Where to start? At the border. Where else?
|Looking north from Carter Bar|
Heading north and west of Glasgow (stop off at Loch Lomond if you must) you come to Crinan - a pretty place, marking one end of the canal of the same name built to avoid a long trip round Kintyre. Here, yachts and fishing boats and the occasional restored 'puffer' head out along the West Coast, after negotiating the locks that separate sea and canal. There's a hotel, a tearoom, often art exhibitions at both, plenty of boats to watch as you idle away a pleasant afternoon - maybe a fisherman landing seafood for the hotel, maybe holiday-makers who aren't too sure about how to handle a boat - and if you're feeling slightly more energetic you can walk along the canal or venture into Knapdale forest, where you might spot recently reintroduced beavers.
|Temple Wood stone circle|
Just up the road is my third must-see place - Kilmartin Glen, a valley floor filled with prehistoric remains. There are cairns, stone circles, and standing stones, all waiting, well, not to be discovered because that's already done, but puzzled over.
The cairns must have marked the burial spots of important people, the standing stones maybe formed some sort of monument, the stone circles marked the passing of the seasons, but the reasons for choosing this specific place are lost. Walk round the glen, clamber inside a cairn, and try to guess why. It's particularly eerie at dusk, if you can stand the midges.
Onward, north up the West Coast to Glencoe. Most tourist guides will send you off up the glen itself, looking at towering mountains and gushing waterfalls, or checking out the National Trust for Scotland visitor centre where you can learn all about the violent history of the area, but, while all of these are definitely worth a visit, the first place I'd head to would be a small loch near Glencoe village. This lochan and surrounding area were deliberately engineered and planted in the late 1800s to look like British Columbia so the landowner's native Canadian wife wouldn't feel homesick.
You'd possibly already thought about heading to John O'Groats or Dunnet Head (which is further north) but be original and go west.
from Sanna beach
The spot where Ardnamurchan lighthouse stands is the furthest westerly mainland point in Britain. It's a long, exciting, often single-track drive across some wild countryside to reach it but there are wonderful views out to the Hebrides, whether you go up to the top of the lighthouse or not, and you might see whales and dolphins passing by. And there are wonderful beaches nearby, so pay them a visit too.,
The logical route onwards from Ardnamurchan is north to Mallaig to catch the ferry for Skye, and as you're zooming along (the road's now two-way and reasonably fast) you might catch a glimpse of white beach out of the window. Turn round and investigate. These are the White Sands of Morar. There are lots of these exotic-looking beaches with white sand and turquoise sea scattered around Scotland's West Coast (Calgary on Mull is particularly nice) but I like this one because of its odd juxtaposition with the A road - and because once, heading home after a wet fortnight on Skye, we stopped there on an unexpectedly sunny day. Also it's one of the few beaches you can sit on and watch a steam train go past.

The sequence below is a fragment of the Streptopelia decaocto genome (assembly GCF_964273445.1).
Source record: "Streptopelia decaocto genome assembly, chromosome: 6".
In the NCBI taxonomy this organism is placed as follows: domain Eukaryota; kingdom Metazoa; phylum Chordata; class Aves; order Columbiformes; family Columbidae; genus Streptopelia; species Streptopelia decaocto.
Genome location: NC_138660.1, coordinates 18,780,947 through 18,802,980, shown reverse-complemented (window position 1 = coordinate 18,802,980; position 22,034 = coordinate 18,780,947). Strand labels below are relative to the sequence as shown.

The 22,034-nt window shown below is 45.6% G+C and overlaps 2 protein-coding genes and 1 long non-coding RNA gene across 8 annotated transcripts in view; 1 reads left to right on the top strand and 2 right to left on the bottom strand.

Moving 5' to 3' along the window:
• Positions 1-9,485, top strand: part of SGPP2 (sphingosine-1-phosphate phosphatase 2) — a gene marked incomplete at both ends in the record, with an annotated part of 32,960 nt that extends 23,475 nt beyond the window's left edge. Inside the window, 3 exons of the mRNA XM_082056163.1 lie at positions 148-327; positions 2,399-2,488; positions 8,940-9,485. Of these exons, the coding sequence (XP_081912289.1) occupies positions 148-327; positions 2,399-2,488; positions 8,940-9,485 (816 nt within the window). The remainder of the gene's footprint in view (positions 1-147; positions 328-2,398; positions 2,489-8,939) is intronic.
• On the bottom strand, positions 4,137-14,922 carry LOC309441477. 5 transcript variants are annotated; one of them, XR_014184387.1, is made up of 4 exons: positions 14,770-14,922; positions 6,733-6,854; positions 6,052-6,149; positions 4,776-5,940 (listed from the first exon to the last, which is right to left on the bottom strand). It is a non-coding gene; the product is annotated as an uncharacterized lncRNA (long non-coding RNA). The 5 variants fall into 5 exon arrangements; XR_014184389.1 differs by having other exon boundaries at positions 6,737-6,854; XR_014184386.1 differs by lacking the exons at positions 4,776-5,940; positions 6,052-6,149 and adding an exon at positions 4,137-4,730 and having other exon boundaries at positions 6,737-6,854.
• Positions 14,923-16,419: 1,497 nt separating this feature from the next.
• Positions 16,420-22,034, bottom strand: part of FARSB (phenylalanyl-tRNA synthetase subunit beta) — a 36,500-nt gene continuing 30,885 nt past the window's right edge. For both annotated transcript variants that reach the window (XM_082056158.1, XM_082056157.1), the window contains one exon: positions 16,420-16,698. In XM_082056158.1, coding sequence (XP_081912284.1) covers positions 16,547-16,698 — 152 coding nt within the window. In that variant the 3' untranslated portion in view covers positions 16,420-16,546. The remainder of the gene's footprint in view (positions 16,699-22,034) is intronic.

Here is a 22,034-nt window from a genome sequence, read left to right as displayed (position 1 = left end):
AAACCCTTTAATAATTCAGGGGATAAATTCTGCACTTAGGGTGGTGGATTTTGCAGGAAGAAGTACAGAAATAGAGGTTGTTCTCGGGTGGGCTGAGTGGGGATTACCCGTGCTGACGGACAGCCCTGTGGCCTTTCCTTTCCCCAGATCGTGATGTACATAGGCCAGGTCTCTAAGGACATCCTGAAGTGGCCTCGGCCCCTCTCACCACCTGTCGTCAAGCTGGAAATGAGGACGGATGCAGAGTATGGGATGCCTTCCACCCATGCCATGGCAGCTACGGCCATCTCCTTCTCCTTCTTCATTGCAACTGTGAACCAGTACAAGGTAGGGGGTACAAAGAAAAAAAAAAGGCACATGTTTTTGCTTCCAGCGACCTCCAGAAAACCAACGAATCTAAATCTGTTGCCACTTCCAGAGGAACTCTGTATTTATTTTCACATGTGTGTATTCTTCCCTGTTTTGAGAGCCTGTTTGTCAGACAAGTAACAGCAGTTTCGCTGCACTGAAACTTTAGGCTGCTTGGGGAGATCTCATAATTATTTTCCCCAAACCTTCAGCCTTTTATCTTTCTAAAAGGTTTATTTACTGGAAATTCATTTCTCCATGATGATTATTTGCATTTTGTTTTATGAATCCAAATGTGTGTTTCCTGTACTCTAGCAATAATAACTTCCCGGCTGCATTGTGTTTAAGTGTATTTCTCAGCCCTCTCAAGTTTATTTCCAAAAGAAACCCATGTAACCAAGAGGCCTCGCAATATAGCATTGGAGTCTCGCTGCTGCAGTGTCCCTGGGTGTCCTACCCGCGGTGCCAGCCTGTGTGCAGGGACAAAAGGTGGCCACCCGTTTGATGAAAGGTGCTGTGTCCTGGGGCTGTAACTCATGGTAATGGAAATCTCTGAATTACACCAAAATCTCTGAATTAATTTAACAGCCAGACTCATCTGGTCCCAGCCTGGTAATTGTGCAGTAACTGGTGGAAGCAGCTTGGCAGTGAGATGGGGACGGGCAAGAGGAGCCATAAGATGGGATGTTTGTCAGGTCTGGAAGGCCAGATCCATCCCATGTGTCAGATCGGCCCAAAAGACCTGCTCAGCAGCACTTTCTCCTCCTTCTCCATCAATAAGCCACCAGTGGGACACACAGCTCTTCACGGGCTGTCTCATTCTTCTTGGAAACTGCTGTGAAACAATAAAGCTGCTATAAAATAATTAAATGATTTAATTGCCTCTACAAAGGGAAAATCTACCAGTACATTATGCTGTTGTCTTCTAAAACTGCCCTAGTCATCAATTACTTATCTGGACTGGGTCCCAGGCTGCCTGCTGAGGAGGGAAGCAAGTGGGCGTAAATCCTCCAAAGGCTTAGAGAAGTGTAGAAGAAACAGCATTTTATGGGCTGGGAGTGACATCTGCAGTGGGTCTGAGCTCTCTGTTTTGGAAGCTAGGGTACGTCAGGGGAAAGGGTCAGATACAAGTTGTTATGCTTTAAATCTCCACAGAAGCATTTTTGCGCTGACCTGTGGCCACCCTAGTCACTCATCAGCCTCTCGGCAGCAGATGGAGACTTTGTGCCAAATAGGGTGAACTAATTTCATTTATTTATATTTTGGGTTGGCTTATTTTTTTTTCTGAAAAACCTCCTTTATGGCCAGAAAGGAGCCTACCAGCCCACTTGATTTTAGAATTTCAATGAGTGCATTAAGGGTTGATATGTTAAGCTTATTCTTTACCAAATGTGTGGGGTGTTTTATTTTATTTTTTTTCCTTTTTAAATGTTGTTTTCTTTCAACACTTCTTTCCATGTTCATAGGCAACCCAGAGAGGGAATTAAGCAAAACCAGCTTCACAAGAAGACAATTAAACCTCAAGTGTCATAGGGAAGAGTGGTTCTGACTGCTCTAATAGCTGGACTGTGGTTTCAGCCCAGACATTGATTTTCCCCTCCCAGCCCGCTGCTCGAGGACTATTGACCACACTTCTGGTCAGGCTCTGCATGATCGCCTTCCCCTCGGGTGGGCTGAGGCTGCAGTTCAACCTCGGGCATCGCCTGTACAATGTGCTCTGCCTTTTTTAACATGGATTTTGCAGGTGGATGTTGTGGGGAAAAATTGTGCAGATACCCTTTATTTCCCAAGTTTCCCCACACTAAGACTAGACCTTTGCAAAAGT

Chanonry Point on the Black Isle, just north of Inverness, is possibly the most popular and regular touristy place on my list. All because it's a fantastic place for dolphins! We stayed just down the road in Rosemarkie once, and every evening we walked to the point just as the tide was turning and were amazed to see dolphins swimming past.
To be fair, it was probably luck more than judgement, but it was a wonderful sight. Standing on the sloping shingle beach by Chanonry lighthouse it feels like the dolphins are almost within touching distance.
While you're on the Black Isle, visit the Clootie Well, outside Munlochy. Now Kilmartin was slightly strange with its multitude of prehistoric remains, but those remains are definitely things belonging to the past; the Clootie Well feels like a place joined to those prehistoric times. In essence, it's a spring where water bubbles out of the ground, and long accepted belief credits the water with healing powers.
Traditionally a personal item - say clothing or shoes - belonging to an ill person would be hung on branches by the well in the hope that their health would be restored. It still continues today, though visitors may just be hoping for good luck. It can look tatty and tawdry, but look beyond the non-degradable nylon and polyester rags and try to enter the mind set of the person who left them, someone who believes that this place really does offer hope, perhaps when nothing else does. It's a strange, weird, and, I find, moving place.
Ten random places don't quite make a holiday though, so join them together with roads like this,
|Spot the Outer Hebrides on the skyline|
and lots of random stops in lay-bys to take in the view
|Cuillins from near Torrin, Skye|
|Kyles of Harris ferry leaving Leverburgh|
if you've time take a ferry trip or two or three
|Stornoway ferry arriving|
and don't forget to catch a spectacular sunset